Digital Transformation

High Availability in a Java Portal

It happens a lot.  Everyone wants a portal site that never goes down.  It has to stay up no matter what.  If an earthquake occurs, it has to stay up.  If a server dies, it has to stay up.   If the network croaks, it has to stay up.  The typical response will always be, “How much money do you have because if you have a lot of budget, we can make that happen.”  Once reality sets in, we can then get down to the details and create an architecture that meets your needs.

This post isn’t going to go into detail on everything high availability and disaster recovery.  Let’s face it, a portal almost never stands by itself.  It integrates to a large number of other systems and sites.  We cannot ensure uptime of all those systems. So today, we focus on how to keep a Java portal up.

In order to achieve a decent uptime for your portal of at 99.99% or better, you have to look at all the points of failure.  That can include the portal server, the content switch, the web server, the user repository or ldap, and your database server.  If any of these components go down, then your site goes down.  Let’s break it down:

1. Content Switch: Once you have more than one web server, you need a piece of software or hardware to take the request from the internet and route it correctly. This routing ensures you go to a server that can handle the load.  If you only have one of these and it goes down, then no requests get to your portal server.  You need at least two of them.

2. HTTP or Web Server: Most portals are fronted by a web server.  The web server does what it does best and serves up html.  The portal server does the rest of the heavy lifting.  Similar to the content switch and anything else in this diagram, if it goes down and you have no backup, then you stop serving html requests.

3. Portal Server: Finally we get to the heart of the operation. The portal provides a lot of services like page building, personalization, search, content management, etc. (the services depends on which portal server you choose.)  You must have two of these if you want to guarantee a decent amount of uptime.

4. Database Server: Every portal in existence needs to store configuration and other data in a database.   That means that if the DB goes down, your portal will have either limited or no functionality.   Some vendors like IBM go out of their way to break the db’s into separate components so that you have multiple redundancy.  Others just choose simple redundancy and make sure the DB is clustered so that if one goes down, the other takes the load.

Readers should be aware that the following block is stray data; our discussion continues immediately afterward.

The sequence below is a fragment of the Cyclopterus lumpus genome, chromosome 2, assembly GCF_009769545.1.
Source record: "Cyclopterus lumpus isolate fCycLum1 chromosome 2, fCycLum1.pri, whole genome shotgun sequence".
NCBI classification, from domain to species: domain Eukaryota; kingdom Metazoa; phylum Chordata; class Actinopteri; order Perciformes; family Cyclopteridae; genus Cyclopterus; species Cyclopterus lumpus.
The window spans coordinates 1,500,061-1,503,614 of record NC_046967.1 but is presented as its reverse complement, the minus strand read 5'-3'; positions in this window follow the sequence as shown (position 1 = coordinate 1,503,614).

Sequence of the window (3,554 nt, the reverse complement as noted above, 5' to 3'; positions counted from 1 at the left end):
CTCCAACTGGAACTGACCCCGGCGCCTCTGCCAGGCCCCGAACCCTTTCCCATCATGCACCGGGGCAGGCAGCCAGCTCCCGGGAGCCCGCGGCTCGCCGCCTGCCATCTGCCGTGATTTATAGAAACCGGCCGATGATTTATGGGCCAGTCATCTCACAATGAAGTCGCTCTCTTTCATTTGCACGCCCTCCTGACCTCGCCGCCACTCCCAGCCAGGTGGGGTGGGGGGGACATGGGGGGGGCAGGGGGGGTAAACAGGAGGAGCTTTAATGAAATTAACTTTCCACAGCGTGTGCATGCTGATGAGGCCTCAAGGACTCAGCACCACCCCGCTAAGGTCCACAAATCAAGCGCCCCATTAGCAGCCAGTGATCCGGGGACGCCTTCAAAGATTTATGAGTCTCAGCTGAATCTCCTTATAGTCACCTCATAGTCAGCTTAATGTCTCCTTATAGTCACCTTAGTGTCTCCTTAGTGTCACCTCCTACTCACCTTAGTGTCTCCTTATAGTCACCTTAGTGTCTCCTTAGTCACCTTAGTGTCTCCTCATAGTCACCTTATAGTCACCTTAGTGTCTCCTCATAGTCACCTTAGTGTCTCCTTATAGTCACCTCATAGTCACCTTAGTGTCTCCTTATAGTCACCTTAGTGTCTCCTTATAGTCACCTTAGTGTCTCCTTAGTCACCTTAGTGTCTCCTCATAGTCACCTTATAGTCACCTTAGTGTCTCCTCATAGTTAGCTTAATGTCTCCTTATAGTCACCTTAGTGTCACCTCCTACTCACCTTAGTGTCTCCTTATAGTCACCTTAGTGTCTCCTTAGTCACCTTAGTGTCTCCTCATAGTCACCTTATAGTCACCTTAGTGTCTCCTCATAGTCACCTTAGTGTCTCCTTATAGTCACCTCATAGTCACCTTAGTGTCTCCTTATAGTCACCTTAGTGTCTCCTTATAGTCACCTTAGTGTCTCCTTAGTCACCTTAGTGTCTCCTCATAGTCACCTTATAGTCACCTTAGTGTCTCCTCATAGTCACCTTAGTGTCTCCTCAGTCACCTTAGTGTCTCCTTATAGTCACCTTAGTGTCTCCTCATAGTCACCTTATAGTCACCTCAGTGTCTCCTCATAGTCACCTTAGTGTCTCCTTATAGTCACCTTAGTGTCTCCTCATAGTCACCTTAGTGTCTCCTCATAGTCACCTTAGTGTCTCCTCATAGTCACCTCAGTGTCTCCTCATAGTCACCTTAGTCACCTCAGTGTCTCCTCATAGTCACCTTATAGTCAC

5. LDAP or user repository: Most portals require a login before you can get to the fun stuff like your applications or personalization.  If you don’t require a login, then this component won’t need to be redundant. However, that almost never happens.  Make sure your ldap has fail over.

So there you have it, the basics on how to make your portal server highly available.   Like I said earlier, if you are integrating to other systems, you will need to think about more than this.  But for just the portal, this works.  Then all you have to worry about is what will happen if an earthquake or tornado takes out the data center where your servers reside.  We can talk about Disaster recovery later.

Let me conclude with one final review of costs:

Simple Portal environment

Portal Server on a single box:  $7,000 for the server

Database: $7,000 for the server or just re-use an existing db.  Add in license costs if you have a commercial server

LDAP: Again $7,000 for the server or re-use.  If your site isn’t huge, you can just put everything on one server

Web Server: Same again, although a web server is really lightweight.  You can get away with $3,500

Total: $3,500 – $25,000 plus software costs and whatever time you take to install.

Highly available portal

Portal Server on a single box:  $7,000 each server. Let’s assume two.

Database: $7,000 for the server or just re-use an existing db.  Add in license costs if you have a commercial server.  Assume two servers.

LDAP: Again $7,000 for the server or re-use.  If your site isn’t huge, you can just put everything on one server. Assume two servers

Web Server: Same again, although a web server is really lightweight.  You can get away with $3,500. Assume two servers

Content Switch: Now you need two of these and that costs ranges.  I’m going to say $5,000 for arguments sake

Total: $54,000 plus software costs and whatever time you take to install.  The time to install will more than double by the way. It’s harder to cluster servers than to do single installs.

As you can see, the costs is two to 15 times the costs of a single install on portal.  Of course, having your server never go down can be priceless…………………………..

About the Author

Mike Porter leads the Strategic Advisors team for Perficient. He has more than 21 years of experience helping organizations with technology and digital transformation, specifically around solving business problems related to CRM and data.

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